Average retail price: $249.99

Features
If you like comptetion R/C crawling, then this Axial car may be your ticket. Eighty to 125mm titanium nitride coated shocks offer extreme levels of articulation. A hi-torque servo up front is capable of handling larger tires and helps hold your line while rock crawling. The wheels are true bead lock wheels that require no messy glue to setup. Tires are 2.2 Rock Lizard's with an aggressive all-terrain tread. A fully locked differential gives a true 4WD feel to the Axial car. Aluminum 12mm hex hubs help reduce wheel hub stripping. Rear axle lockouts improve ground clearance over the rocks where you need it most.

View Slideshow

Drive Review
Looking for a car that will emulate fullsize solid-axle crawling? After a day in the creek beds, the Scorpion AX10 proved to be something built by a rock crawler for a rock crawler. We threw it into rocks, gravel and sand and it kept on going. At only 3.5 pounds the car didn't have any trouble getting up and over obstacles in its way. We did find the car steered a bit head heavy, which we felt was due to the poor battery location sitting atop the chassis. A lower center of gravity would have been nice, especially during high speeds or off-camber situations. The articulation moved wonderfully over rocks and the tires had plenty of grip even in loose gravel.

Losi Desert Truck

Specifications
Scale: 1/10
Length: 17.5 inches
Weight: 3.8 pounds
Wheelbase: 11.825 inches
Drivetrain: 2WD with gear differential and slipper clutch
Motor: Losi LM-32K performance motor
Speed control: Losi 12RB with forward and reverse
Gear pitch: 48-pitch
Chassis: Molded composite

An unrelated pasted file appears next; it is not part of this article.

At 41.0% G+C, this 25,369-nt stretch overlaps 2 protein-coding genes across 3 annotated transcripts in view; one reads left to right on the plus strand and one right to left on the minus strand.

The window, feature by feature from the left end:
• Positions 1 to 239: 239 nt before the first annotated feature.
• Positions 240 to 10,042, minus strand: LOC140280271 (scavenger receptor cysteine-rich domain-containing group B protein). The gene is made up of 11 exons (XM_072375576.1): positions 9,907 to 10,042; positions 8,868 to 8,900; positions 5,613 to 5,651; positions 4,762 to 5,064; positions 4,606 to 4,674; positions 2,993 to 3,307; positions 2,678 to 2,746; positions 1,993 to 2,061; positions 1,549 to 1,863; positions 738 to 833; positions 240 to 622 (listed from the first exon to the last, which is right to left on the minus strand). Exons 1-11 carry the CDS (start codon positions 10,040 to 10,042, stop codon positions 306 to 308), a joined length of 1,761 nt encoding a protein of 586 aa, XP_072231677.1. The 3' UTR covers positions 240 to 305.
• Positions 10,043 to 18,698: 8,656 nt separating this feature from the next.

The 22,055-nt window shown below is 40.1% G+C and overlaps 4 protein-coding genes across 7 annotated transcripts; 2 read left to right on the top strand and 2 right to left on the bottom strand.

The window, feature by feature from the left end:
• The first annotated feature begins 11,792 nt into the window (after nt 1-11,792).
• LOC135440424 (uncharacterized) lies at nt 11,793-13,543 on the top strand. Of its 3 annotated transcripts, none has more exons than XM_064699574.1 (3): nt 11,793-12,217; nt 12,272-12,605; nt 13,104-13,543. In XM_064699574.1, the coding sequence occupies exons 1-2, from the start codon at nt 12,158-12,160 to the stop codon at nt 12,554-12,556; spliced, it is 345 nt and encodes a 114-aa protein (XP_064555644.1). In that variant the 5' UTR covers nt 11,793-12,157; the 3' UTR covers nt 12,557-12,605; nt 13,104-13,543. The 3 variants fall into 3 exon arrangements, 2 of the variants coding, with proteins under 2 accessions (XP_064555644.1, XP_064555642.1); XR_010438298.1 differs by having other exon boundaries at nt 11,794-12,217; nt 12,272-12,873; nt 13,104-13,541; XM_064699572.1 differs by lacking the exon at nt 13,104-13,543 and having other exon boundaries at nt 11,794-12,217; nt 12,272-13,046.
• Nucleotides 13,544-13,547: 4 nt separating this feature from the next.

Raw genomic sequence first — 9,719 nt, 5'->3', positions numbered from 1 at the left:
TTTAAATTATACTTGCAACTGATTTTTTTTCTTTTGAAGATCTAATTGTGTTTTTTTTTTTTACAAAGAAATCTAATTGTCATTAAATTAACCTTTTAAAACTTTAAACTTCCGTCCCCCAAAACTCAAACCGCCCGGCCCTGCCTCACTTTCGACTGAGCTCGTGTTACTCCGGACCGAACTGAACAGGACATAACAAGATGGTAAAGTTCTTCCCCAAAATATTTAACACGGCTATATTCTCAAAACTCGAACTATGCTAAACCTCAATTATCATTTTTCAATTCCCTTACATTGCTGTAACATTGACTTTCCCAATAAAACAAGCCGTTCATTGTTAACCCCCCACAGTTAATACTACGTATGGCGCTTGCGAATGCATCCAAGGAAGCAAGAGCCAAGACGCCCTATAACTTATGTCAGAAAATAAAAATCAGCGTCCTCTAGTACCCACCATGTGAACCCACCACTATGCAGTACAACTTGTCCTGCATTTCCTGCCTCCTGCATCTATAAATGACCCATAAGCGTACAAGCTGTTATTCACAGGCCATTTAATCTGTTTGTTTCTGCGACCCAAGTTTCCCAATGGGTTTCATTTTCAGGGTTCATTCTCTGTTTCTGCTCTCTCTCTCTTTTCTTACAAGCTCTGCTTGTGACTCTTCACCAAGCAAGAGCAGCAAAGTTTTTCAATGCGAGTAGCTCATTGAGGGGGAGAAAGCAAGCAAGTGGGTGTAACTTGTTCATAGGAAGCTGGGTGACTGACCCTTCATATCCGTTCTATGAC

Suspension: 4-wheel independent long-travel
Shock type: Aluminum long-travel coilover, oil-filled
Average retail price: $229.99

Features
If you want to topple the competition on the racetrack, then this is the car you need to be looking at. This 1/10th scale truck is packed with features like a desert truck body, molded front and rear tube racing bumpers, front skid plate, roll cage, blue anodized oil-filled shocks and working headlights and taillights. The Losi car also comes with a Spektrum 2.4GHz DSM radio that uses no crystals or channels so you can run your car anywhere, anytime, with anyone. It also features CV-style long rear dog bones, and a low-maintenance spider-gear differential, captured rod ends (for less ball pops).

View Slideshow

Drive Review
We nicknamed this car Rip and Roar. On a fresh battery this car moved quicker than most of the rest. With more than 3-inches of travel, suspension is the big ticket for this car as we felt the most confident over rough terrain at high speeds compared to our other electric choices. Jumping high and far is easy to achieve due to a powerful 12T motor but keep a sharp eye on your driving skill, as the car is a little rear heavy. This car is built for the track, sharp turns, tabletop jumps, whoop sections and backside straightaway's.

Our thoughts
What car was the most fun to drive?
Jerrod:

I thought it was going to be a slam-dunk to answer this question, but my top choice wasn't one I figured I'd choose. I thought the Traxxas Summit was the most fun to drive. It had selectable lockers that you could engage, had high- and low-range speeds, badass cantilever suspension, and giant tires. It was also slung low so the all-independent suspension truck was really stable. The only things I would have changed are the shock valving and the spring rates.